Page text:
Prof raises questions about the appointment of Ontario's special adviser in Laurentian's insolvency case
Alan Harrison and Robert Haché both worked at University of Calgary between 2009-2011
An academic at Laurentian University in Sudbury, Ont. says a recent discovery is contributing to mistrust between faculty members and the provincial government as Laurentian goes through restructuring due to insolvency.
Biology professor Albrecht Schulte-Hostedde says he stumbled upon a previous professional relationship between the university's president Robert Haché and the special adviser on Laurentian to the Minister of Colleges and Universities, Alan Harrison.
Laurentian is financially insolvent and restructuring under a court-monitored process. Harrison was appointed by the province as a special investigator in the case.
Schulte-Hostedde says he learned about the connection between Haché and Harrison when he received a message from a colleague at the University of Calgary.
His colleague knew both Harrison and Haché when their work overlapped there. Harrison was provost and vice-president (academic) and Haché was associate vice-president of research between 2009 and 2011.
Now with the two men again crossing paths during Laurentian's financial crisis, Schulte-Hostedde wonders if the ministry knew they had met before.
"Now one is investigating the institution led by the other. Is there a conflict of interest? Is there a favouritism happening? I don't know, but I think the question has to be asked," he said.
seems like a flawed process when <a href="https://twitter.com/RossRomanoSSM?ref_src=twsrc%5Etfw">@RossRomanoSSM</a> chooses an advisor to investigate <a href="https://twitter.com/LaurentianU?ref_src=twsrc%5Etfw">@LaurentianU</a> who used to be the supervisor of the guy leading the very university he is investigating. <br><br>The fix is in. <a href="https://t.co/n2JWhz9n29">pic.twitter.com/n2JWhz9n29</a>—@AlbrechtS_H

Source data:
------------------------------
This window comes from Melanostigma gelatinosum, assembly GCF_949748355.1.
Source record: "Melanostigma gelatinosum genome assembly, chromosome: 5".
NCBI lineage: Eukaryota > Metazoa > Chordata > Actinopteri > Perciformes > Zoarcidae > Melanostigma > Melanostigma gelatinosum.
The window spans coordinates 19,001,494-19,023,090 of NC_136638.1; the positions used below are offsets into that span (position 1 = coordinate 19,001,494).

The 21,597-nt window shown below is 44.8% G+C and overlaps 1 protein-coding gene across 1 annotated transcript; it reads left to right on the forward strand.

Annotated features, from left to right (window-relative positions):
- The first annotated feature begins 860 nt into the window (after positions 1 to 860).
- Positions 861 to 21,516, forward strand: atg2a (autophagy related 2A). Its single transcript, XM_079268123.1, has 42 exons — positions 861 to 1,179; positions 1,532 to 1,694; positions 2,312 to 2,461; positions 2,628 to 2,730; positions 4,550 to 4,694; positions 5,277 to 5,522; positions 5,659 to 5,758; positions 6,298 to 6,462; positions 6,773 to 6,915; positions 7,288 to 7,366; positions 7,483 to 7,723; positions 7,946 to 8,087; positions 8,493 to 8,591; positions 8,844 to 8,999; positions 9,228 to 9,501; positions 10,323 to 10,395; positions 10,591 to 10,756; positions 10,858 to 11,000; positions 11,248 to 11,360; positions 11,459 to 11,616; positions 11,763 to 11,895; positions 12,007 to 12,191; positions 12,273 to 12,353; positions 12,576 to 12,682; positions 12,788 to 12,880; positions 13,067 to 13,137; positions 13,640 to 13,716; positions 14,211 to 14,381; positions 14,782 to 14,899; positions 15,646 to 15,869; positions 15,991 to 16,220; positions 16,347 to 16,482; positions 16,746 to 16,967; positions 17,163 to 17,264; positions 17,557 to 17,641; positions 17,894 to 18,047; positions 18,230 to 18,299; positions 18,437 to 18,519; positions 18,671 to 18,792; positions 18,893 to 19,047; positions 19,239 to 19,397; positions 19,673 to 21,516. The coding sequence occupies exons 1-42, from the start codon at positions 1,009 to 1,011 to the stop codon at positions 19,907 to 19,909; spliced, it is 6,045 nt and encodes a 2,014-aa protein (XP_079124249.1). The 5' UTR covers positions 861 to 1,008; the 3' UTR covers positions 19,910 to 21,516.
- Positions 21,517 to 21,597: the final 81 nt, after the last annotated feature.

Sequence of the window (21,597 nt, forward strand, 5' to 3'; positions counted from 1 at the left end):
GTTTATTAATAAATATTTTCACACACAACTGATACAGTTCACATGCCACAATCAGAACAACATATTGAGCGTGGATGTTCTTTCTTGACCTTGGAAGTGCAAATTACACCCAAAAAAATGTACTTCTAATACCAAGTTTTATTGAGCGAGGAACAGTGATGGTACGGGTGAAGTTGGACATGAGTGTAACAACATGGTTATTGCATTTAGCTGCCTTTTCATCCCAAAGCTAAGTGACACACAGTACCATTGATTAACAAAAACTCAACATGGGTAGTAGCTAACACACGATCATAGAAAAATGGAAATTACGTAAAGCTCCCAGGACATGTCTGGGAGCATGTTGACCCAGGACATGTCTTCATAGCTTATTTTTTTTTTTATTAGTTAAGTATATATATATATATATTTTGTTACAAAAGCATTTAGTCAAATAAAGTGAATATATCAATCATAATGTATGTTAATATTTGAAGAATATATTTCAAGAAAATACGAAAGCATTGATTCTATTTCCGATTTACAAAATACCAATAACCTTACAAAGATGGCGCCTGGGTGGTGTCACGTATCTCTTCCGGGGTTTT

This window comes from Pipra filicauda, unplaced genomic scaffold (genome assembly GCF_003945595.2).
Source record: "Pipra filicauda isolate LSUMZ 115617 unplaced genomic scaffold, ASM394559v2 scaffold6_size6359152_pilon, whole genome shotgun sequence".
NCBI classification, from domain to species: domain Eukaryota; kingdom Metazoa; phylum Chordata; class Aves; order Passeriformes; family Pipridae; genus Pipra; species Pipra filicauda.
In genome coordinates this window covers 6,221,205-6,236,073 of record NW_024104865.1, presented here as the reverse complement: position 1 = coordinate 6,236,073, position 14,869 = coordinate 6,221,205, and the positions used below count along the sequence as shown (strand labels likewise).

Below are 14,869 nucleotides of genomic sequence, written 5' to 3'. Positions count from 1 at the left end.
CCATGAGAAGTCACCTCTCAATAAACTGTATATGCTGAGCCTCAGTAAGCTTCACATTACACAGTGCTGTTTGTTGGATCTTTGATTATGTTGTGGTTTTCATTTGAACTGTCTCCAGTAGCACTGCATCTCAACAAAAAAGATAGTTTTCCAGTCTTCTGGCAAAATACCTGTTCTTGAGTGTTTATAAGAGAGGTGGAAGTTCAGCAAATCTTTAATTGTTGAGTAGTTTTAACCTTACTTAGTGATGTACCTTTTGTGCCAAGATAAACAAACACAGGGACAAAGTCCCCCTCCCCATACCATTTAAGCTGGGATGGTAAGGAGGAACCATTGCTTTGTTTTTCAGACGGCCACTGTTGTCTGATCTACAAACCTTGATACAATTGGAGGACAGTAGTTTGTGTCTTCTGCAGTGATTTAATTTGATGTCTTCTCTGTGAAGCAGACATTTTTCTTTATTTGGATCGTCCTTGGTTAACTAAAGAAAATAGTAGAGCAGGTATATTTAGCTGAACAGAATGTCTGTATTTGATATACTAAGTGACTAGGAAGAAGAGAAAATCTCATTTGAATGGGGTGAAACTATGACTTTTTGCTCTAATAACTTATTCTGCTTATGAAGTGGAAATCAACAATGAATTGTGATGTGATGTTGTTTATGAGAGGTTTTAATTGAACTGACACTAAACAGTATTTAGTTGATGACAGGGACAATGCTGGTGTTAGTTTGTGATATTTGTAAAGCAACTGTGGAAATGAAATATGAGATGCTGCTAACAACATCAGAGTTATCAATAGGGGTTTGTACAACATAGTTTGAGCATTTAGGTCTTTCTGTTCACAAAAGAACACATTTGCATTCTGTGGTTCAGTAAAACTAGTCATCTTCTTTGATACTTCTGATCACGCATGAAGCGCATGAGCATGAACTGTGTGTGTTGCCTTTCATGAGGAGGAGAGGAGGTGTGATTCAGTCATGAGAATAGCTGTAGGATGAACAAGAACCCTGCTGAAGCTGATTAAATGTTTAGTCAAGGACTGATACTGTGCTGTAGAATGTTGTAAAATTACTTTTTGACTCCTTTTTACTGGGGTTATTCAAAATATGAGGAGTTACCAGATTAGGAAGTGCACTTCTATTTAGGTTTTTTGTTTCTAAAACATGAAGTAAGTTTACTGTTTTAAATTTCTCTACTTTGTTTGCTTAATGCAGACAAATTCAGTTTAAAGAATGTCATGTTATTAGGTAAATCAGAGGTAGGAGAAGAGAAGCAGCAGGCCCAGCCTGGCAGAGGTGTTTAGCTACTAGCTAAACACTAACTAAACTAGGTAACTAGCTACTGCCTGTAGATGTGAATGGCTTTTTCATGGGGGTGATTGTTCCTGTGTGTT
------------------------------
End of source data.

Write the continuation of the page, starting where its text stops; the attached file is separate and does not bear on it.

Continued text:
A spokesperson for Minister of Colleges and Universities Ross Romano said Harrison was appointed to provide "strategic advice to the minister about the situation at Laurentian University, how the government can respond, and steps we can take in the future to avoid a similar situation.
"The government is committed to taking action to protect and strengthen northern Ontario's post-secondary education, and will continue to rely on Dr. Harrison's advice to meet those goals."
Shchulte-Hostedde said the ministry could restore some trust in the process by releasing details of the special adviser's report.
"I think that the release of that document would put to bed any concerns about favouritism. It could, anyway," he said.
"I don't see any other way because Minister Romano has said very little about what's going on here at Laurentian, certainly very little sympathy for faculty, students and the Sudbury community. So I think we just need to see the report."
Romano has repeatedly said the confidentiality imposed by the court-ordered process limits what he can say.
A ministry spokesperson said there's been no decision yet on whether the report will be made public.
During an unrelated news conference Tuesday, Romano was pressed for more information about what's happening at Laurentian University, but he declined to comment on specifics.
"We have to let the process unfold ... and when we can say more, we will see more."
He said the province values Laurentian and what it means to the region.
"It is the biggest university in northern Ontario. It was the first university in northern Ontario. It contributes so much from a research perspective, and just tremendous economic driver for the region and a necessary part of it coming forward," he said.
"We'll be able to say more when the time comes."
For Schulte-Hostedde, waiting on answers is becoming increasingly frustrating.
"I think Minister Romano has to assure the Laurentian community that anything that's being done from his ministry is being done above board and objectively," he said.
"This makes it look like there could be something else going on and it would be good to know that this was an objective process."